Psoriasis Cure: New Antibody Therapy Dramatically Improves Symptoms

Author: Rockefeller University
Published: 2015/03/20 - Updated: 2018/03/16
Contents: Summary - Main - Related Publications

Synopsis: Single dose of experimental treatment with human antibody blocks an immune signaling protein crucial to the disease.

Main Digest

Many patients suffering from psoriasis showed significant recovery after just a single dose of an experimental treatment with a human antibody that blocks an immune signaling protein crucial to the disease, researchers report.

By the end of the trial, conducted at Rockefeller University and seven other centers, nearly all of the 31 patients to receive treatment saw dramatic, if not complete, improvement in their symptoms.

"The striking result we achieved using a human antibody that targets the signal interleukin-23 suggests we are on the threshold of doing something very different from our current model of treating psoriasis with immunosuppressive drugs throughout an adult lifetime," says study author James Krueger, director of the Milstein Medical Research Program, D. Martin Carter Professor in Clinical Investigation and head of the Laboratory of Investigative Dermatology.

"It raises the possibility of working toward long-term remission - in other words, a cure." The Journal of Allergy and Clinical Immunology published the results on Thursday (March 12).

Psoriasis is a debilitating disease in which the body's immune system mistakenly turns on the skin, producing red, itchy, scaly patches.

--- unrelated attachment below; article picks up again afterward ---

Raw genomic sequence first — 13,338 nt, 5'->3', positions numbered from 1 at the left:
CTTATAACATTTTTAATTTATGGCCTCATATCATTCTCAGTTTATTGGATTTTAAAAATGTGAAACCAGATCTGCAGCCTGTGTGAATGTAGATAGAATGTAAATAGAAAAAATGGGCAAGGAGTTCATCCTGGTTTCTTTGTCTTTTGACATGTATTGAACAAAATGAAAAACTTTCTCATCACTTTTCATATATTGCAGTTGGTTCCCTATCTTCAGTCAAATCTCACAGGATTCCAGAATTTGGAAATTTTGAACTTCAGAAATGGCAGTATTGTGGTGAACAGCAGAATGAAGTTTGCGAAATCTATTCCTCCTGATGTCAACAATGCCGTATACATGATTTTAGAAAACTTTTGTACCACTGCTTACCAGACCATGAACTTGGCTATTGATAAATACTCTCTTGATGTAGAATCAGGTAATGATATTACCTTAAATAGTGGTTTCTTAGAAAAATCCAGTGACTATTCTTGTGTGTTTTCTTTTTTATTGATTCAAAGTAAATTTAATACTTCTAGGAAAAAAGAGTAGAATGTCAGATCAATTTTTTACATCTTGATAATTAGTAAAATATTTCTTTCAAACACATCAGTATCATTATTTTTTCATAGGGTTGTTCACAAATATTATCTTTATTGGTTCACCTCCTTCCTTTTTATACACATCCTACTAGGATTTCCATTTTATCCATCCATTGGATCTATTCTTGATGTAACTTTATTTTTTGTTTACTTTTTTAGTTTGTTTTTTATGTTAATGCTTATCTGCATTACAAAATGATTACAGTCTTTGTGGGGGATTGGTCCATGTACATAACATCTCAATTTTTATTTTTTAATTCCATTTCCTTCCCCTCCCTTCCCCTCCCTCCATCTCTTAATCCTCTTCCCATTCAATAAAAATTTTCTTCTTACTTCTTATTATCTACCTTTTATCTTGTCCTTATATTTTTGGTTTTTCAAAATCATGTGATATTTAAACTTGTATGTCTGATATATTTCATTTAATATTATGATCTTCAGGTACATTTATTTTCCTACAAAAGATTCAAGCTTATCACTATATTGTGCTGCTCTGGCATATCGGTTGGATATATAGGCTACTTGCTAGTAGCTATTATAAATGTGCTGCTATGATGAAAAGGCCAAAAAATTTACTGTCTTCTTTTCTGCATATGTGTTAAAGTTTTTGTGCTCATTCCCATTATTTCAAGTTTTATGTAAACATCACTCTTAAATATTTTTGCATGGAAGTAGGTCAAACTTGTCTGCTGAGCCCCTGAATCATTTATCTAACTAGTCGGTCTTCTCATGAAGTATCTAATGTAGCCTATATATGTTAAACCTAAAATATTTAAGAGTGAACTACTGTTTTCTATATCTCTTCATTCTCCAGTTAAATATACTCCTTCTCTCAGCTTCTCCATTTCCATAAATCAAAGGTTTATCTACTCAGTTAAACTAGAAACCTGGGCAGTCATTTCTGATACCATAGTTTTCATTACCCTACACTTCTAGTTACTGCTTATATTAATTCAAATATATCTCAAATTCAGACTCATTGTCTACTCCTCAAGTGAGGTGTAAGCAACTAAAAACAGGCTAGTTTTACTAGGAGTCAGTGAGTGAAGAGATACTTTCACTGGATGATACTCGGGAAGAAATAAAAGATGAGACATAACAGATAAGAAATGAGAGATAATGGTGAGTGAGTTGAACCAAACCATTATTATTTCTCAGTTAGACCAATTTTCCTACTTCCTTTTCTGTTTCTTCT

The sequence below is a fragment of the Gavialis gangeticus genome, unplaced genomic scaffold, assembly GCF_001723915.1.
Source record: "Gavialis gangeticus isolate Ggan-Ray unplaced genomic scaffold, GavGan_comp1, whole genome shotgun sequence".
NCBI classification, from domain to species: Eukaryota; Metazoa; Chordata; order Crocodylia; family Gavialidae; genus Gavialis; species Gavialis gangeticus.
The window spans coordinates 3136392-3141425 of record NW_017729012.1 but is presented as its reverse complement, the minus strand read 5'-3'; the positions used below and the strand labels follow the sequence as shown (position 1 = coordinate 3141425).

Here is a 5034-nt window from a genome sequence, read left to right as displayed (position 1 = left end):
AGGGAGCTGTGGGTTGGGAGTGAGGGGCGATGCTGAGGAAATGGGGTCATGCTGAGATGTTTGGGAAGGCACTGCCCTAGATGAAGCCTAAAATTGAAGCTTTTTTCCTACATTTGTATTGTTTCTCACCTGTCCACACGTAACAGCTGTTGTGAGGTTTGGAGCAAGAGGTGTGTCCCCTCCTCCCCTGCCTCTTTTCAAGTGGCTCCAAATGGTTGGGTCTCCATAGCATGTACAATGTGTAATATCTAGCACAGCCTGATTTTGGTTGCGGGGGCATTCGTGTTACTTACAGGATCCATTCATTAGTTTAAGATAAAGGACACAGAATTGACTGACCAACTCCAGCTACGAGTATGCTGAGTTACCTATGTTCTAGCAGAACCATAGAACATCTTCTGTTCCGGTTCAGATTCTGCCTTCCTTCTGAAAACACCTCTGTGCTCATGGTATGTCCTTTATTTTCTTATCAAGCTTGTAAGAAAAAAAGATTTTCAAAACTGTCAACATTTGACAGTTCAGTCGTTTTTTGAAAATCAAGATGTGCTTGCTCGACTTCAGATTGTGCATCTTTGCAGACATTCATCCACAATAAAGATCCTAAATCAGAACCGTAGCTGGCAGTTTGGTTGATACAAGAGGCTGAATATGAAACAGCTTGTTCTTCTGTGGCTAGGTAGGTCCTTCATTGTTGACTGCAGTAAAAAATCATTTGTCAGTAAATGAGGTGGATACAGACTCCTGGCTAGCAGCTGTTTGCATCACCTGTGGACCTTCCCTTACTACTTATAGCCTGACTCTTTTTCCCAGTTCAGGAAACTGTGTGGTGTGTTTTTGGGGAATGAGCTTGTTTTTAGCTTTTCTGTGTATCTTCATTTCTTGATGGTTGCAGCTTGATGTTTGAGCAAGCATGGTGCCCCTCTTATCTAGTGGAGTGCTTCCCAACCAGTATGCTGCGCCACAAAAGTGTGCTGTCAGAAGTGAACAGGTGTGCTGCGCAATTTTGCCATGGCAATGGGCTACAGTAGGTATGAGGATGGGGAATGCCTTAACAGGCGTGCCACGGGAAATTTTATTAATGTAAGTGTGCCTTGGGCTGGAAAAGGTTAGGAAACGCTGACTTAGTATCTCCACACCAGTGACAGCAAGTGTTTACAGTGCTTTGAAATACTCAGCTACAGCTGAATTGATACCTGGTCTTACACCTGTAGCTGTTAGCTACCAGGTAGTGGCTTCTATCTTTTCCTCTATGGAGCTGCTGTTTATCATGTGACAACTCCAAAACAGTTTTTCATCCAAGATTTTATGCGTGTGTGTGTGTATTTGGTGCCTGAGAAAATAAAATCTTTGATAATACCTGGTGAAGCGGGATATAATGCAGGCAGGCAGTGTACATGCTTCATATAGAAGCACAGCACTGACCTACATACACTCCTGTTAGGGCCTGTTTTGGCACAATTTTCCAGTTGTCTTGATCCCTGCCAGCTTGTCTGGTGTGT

In 2004, Krueger and colleagues suggested a dominant role for interleukin-23 in the disease, and research since then has supported this hypothesis.

It appears that interleukin-23, a type of immune signaling molecule known as a cytokine, kicks off a cascade of interactions that leads to inflammation in the skin and excessive growth of skin cells and dilation of blood vessels.

The discovery of interleukin-23's role has led to tests of a number of new antibody-based therapies that target it, but the compound, known as BI 655066, stands out.

BI 655066 is a human antibody that targets interleukin-23 and blocks it from binding to the receptors on cells that respond to it.

Only a single treatment produced what the team describes as "rapid, substantial, and durable clinical improvement in patients with moderate-to-severe psoriasis."

On average, patients who received the treatment had a more than 80 percent improvement in the severity and extent of their skin lesions that continued until tracking ended six weeks after treatment.

Meanwhile, genetic sequencing from skin samples revealed that the antibody's action reduced the expression of many of the cytokines and other molecules that define psoriasis.

Attribution/Source(s):

This quality-reviewed publication titled "Psoriasis Cure: New Antibody Therapy Dramatically Improves Symptoms" was chosen for publishing by Disabled World's editors due to its relevance to our readers in the disability community. While the content may have been edited for style, clarity, or brevity, it was originally authored by Rockefeller University and published 2015/03/20 (Edit Update: 2018/03/16). For further details or clarifications, you can contact Rockefeller University directly at Wynne Parry - wparry@rockefeller.edu. Please note that Disabled World does not provide any warranties or endorsements related to this article.

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Cite This Page (APA): Rockefeller University. (2015, March 20). Psoriasis Cure: New Antibody Therapy Dramatically Improves Symptoms. Disabled World. Retrieved April 21, 2024 from www.disabled-world.com/health/dermatology/skin/psoriasis/interleukin-23.php

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